Since 2018, Danske Bank A/S ("Danske") has been the center of one of the largest money-laundering scandals the world has ever seen. The scandal centers on Danske’s Estonia branch and its suspicious non-resident transactions. For years, Danske said nothing publicly about the issue and even misrepresented the extent of its participation in the scheme. This was done while Danske repeatedly promoted its anti-money laundering policies and practices to the public. However, on February 27, 2018, several reports emerged indicating that Danske’s upper management had engaged in a cover-up of the scheme as Danske continued to grow its non-resident portfolio. Specifically, it was reported that in 2013, a whistleblower informed Danske that relatives of the Russian president, Vladimir Putin, and high-ranking members of the FSB (formerly the KGB) were behind one of the UK companies laundering money through the Estonian branch. On September 19, 2018, Danske issued an 87-page report confirming the knowledge and complicity of senior management in the massive money-laundering scandal. The report also revealed that the cash flow from non-residents through Danske's Estonia branch was a staggering amount – approximately $234 billion/ €200 billion. In response, Danske’s shares lost 50% and suffered a staggering DKK 12.8 billion in market capitalization losses. As a result, DRRT has initiated action against Danske in Copenhagen Denmark with local counsel, filing complaints against Danske on behalf of 232 institutional investors on March 16, 2019, and between October 16-18, 2019, totaling nearly DKK 5.3 billion in damages. DRRT is now looking to file a third wave of complaints in the first quarter of 2020. This case is currently ongoing.
Kobe Steel, Ltd. (Japan)
Relevant Period: May 31, 2013 - October 31, 2019
Deadline: March 10, 2020
Kobe Steel, Ltd (“Kobe”) is Japan’s third-largest steelmaker, as well as a major supplier of aluminum, copper and other products around the world. Founded in 1905, with over 36,000 employees, Kobe and its group of companies have a presence in Japan, North America, South America, Asia and Europe. On October 8, 2017, Kobe admitted that, in order to meet quality standards, it had been falsifying test data for its aluminum and copper parts, which data was incorporated into reports on Kobe product strength and durability. Several days after the October 8, 2017 disclosure, it was reported that the falsified data extended to additional Kobe Steel products. According to Kobe, the falsified reports were discovered in inspections it conducted on products shipped to customers between September 2016 and August 2017. On March 6, 2018, Kobe released findings from an external investigation that confirmed management knowledge of the fraudulent reporting going back five decades. As a result, Kobe CEO, Hiroya Kawaska resigned. Finally, on June 5, 2018, prosecutors and police raided Kobe offices.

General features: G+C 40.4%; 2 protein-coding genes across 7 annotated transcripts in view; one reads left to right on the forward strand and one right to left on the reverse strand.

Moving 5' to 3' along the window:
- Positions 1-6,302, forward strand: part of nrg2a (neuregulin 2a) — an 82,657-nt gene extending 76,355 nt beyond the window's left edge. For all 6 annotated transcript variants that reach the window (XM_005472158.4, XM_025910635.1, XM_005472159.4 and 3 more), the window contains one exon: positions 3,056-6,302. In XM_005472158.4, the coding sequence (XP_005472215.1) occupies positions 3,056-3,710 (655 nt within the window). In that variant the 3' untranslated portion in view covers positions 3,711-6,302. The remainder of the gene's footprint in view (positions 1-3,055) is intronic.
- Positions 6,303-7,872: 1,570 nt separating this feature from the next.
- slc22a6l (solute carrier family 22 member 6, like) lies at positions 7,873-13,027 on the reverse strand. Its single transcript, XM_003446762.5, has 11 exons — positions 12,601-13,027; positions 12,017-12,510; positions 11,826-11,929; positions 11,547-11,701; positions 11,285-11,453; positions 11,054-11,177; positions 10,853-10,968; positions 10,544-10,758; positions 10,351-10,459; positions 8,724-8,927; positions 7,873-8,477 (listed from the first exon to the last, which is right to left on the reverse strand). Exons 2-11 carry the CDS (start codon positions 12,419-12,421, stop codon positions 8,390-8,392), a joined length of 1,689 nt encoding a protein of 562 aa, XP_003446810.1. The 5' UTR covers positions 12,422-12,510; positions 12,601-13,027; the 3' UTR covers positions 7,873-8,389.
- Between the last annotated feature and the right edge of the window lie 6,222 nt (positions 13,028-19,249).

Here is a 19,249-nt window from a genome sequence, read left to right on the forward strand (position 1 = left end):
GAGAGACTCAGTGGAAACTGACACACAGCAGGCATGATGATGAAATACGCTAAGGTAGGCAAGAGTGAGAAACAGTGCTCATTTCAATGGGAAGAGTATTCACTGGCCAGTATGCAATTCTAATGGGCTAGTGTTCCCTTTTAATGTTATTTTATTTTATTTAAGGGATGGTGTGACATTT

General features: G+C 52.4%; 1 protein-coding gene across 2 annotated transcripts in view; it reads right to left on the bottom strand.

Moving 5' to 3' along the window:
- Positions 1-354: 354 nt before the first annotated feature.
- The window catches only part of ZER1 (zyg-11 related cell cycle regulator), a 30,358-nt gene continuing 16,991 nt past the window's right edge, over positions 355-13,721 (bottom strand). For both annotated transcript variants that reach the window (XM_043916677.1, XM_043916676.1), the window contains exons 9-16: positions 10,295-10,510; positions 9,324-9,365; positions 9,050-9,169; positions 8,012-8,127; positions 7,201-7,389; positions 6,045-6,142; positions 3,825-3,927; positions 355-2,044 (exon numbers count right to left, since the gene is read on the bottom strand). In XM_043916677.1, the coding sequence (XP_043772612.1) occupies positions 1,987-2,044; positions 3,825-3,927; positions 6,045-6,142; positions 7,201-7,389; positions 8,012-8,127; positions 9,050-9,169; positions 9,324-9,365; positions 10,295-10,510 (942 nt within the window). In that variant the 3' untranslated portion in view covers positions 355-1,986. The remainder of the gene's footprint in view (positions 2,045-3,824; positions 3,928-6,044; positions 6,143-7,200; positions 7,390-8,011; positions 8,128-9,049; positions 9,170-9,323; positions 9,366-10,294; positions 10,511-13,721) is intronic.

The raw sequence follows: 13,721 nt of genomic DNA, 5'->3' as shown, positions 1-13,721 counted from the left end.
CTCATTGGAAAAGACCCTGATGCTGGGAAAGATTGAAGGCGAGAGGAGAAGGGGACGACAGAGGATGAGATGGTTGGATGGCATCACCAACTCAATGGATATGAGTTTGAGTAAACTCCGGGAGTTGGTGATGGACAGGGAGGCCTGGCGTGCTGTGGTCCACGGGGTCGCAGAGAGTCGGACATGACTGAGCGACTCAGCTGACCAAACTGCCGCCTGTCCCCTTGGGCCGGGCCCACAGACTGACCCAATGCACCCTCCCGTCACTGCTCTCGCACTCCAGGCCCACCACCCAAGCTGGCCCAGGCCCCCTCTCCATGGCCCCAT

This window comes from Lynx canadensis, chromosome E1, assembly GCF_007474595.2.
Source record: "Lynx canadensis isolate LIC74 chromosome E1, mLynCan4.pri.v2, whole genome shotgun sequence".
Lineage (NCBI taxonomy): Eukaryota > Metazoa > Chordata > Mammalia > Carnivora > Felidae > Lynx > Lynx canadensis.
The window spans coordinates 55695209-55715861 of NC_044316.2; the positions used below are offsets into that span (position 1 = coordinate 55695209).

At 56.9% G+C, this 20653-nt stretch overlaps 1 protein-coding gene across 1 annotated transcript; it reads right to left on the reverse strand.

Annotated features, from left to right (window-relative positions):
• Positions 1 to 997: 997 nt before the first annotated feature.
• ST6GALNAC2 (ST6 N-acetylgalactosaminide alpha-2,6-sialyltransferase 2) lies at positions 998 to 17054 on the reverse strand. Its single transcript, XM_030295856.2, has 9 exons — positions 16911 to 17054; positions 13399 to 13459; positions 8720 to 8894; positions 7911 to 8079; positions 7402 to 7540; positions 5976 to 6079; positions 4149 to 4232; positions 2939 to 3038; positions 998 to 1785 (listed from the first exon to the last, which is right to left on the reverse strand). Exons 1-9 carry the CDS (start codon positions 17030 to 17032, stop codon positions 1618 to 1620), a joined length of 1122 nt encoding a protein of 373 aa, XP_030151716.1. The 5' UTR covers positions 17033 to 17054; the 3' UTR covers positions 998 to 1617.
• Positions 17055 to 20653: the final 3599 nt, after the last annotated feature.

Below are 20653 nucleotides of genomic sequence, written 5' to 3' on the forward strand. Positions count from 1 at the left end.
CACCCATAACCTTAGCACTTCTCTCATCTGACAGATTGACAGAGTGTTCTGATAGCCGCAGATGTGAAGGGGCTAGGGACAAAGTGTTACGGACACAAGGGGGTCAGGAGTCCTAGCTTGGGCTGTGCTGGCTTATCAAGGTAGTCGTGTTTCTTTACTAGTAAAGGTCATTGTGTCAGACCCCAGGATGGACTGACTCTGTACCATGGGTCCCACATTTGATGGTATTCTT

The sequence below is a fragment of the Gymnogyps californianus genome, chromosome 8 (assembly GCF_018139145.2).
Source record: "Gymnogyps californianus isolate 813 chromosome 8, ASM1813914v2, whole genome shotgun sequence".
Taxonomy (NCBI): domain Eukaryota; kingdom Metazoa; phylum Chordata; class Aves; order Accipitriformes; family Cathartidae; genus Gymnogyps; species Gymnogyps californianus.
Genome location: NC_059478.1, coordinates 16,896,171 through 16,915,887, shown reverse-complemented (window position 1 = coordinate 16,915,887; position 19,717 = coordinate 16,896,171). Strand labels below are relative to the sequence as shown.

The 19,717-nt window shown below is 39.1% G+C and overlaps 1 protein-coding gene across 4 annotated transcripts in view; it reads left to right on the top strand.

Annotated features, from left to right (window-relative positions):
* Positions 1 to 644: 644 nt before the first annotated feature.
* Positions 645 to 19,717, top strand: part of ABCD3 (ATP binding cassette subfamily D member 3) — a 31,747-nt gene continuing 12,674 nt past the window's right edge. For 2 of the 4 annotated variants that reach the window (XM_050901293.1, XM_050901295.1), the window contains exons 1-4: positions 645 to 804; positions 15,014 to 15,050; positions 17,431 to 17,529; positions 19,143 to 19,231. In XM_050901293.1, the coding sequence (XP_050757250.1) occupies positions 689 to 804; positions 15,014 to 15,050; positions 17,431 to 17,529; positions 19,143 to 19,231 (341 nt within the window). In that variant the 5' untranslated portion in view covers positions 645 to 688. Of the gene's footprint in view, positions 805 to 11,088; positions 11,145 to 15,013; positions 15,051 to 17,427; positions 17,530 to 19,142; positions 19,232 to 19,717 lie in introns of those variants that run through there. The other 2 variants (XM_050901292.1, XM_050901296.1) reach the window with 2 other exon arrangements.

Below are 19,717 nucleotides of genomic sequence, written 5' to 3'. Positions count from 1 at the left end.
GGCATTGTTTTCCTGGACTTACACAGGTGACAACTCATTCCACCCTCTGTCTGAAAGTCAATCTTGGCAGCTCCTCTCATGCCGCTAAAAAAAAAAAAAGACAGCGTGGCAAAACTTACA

Prior to the disclosures, Kobe had forecast net profits of ¥35 billion ($308 million) for the financial year ending in March 2018. Kobe now admits that “it is difficult at this time to estimate the impact of the improper conduct concerning products of Kobe Steel and its group companies on business performance.” Kobe’s stock price originally dropped almost 40% from October 8 to October 13, and recovered then by November 2 to stay almost 20% down until the end of 2017 (a market cap loss of almost ¥100 billion). Amidst all of the uncertainties, Kobe also canceled a previously planned interim stock dividend. DRRT filed is first complaint against Kobe in Tokyo District Court on June 20, 2019 claiming over ¥5 billion in damages.
Vale S.A. (Brazil)
ISINs: BRVALEACNOR0, BRVALEACNPA3
Relevant Period: April 29, 2014 - October 31, 2019
Deadline: April 30, 2020
Vale, S.A., incorporated and publicly traded in Brazil, is the world’s largest iron ore mining company with 80,000 employees and annual revenues exceeding $36.575 billion. The first dam collapse of the Samarco dam, which was co-owned by Vale and Australia’s BHP Group, took place in November 2015, causing 19 facilities, the destruction of two villages, and significant environmental contamination. The Samarco dam was constructed utilizing a primitive upstream design, the most inexpensive way to construct a dam, and unsurprisingly, the most prone to failure.
On January 25, 2019, a second chemical waste dam, owned and operated by Vale, near Brumadinho, Minas Gerais, a small town in southeastern Brazil, collapsed. Although the environmental impact of Brumadinho was not as severe as the Samarco disaster, the human impact was staggering resulting in 249 fatalities. This second dam disaster caused Brazilian authorities to issue severe fines and to arrest several top company employees. As a result, Vale’s stock price dropped over 20% causing the company to lose close to $10 billion in market capitalization. In the immediate aftermath of the Brumadinho catastrophe, Vale suspended its planned dividend, share buybacks, and executive bonuses. Moreover, the Brazilian court issued three orders freezing $2.9 billion of Vale assets. Additionally, Brazil's environmental agency (Ibama) fined Vale $66.3 million for pollution and other regulatory violations related to the breach. On September 20, 2019, Brazilian police announced criminal charges against Vale, and its employees.